In short: time is spent figuring out when to fix a bug and time is spent fixing the bug. A well engineered product will need to spend less time doing these things, but having a perfect product with no bugs is unrealistic.

With ever larger success comes ever larger problems. One of the most time consuming tasks is fixing a database that can’t handle a certain number of users. Maybe the startup needs to optimize how it has set up its existing database. Maybe it needs to switch database technologies entirely. Either way, the startup is going to be spending a lot of time on it.

There are a number of things that eat up time here. The first is that the downtime for users should be minimized. A large enough data set could take weeks to migrate to a new database. How many successful products you know decided to go down for a few weeks?

Not many right? Trying to fundamentally change how a product stores data alone is going to be a huge effort. Doing so while allowing users to continue to use the product will easily add a 10x multiplier to the effort. Probably more.

Sounds over the top? Think about it a little. Imagine a really large Google Sheets document. Thousands of rows over multiple sheets. You realize you need to restructure everything and move data around. How do you do this while other people are constantly adding new data or modifying the existing data?

Probably won’t go well in a Google Sheets document. You can always ask everyone to stop editing. Startups can’t ask users to stop using their product though. Developers need to put in the time to make it possible for them to use the product while the database is being modified.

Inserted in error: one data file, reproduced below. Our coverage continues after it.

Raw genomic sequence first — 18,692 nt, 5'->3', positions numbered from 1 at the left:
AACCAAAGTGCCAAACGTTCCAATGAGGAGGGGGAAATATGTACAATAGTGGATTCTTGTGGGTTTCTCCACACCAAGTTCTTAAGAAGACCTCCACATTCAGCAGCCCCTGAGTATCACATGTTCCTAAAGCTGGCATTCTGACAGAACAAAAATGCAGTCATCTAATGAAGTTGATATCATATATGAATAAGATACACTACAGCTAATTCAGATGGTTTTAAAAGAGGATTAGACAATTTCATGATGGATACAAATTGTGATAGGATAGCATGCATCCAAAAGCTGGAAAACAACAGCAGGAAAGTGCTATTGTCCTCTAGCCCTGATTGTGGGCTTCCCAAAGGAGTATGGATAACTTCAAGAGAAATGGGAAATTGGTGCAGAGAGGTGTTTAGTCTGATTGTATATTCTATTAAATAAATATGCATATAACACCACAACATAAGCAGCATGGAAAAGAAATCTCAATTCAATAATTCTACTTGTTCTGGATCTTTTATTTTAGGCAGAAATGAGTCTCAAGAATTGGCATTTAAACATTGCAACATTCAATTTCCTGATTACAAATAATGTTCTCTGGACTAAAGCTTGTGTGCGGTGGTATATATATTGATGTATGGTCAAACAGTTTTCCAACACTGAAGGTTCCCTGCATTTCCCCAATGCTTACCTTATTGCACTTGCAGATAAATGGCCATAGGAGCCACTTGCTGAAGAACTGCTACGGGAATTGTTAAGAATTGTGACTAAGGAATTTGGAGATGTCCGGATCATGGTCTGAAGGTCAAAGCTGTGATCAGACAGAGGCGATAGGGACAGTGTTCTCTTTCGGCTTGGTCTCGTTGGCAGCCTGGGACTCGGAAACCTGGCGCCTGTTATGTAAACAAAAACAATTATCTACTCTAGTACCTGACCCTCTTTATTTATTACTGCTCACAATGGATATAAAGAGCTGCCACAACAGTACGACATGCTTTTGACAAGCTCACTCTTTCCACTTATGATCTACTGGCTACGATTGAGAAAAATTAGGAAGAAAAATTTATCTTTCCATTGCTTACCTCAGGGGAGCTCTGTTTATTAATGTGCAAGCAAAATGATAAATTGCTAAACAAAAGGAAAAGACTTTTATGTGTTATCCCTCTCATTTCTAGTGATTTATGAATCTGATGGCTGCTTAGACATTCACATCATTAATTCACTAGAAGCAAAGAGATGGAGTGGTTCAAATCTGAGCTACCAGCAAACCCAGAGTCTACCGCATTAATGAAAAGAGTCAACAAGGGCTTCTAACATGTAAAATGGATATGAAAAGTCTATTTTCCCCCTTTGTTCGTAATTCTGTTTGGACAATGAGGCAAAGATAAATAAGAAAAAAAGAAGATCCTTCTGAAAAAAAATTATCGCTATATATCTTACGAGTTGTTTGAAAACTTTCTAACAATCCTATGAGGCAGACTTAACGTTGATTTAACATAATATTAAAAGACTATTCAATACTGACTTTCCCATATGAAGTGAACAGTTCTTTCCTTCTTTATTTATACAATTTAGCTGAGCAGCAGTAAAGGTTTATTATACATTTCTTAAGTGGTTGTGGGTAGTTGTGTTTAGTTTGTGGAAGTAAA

Another thing that takes time is the fact that data is precious. Would you appreciate it if for some reason half your emails disappeared? Or you lost half your friends on Facebook? Users like their data. Any type of switch of a database setup needs to be nearly flawless. Anything less will result in lost users because they won’t trust the product anymore. Flawless work is expensive though.

Lastly we have to deal with two interesting points. As mentioned above, it takes time to switch database setups. But the decision to switch is only taken if the application is starting to fail because the existing database setup can’t handle that many users.

So… what does the startup do while the new database setup is being developed?

Whatever it takes to keep things running. Lots and lots of software duct tape. This part is a serious struggle. Hopefully with success, the startup has enough revenue to hire a separate team to develop the new database setup and another to add duct tape to the existing setup. Having the same team do both will most likely result in the developers not doing their best work and even more time spent in the development because the team members will be tired.

For reference, Yandex spent 3 calendar years and over 10 person-years in order to do this kind of work.

That’s a lot of time spent to build zero features!

While it is easy to associate big companies with bureaucracy that slows them down, it is important to understand that there is more to it. Startups have a disadvantage in that they have fewer resources, but they have a huge advantage in that they don’t have to worry about most of the things a larger company has to worry about. This allows them to move faster at first. Yet most startups have a goal of becoming that big company. As that happens, they will find that success requires a lot of work to maintain. They will find themselves slowing down.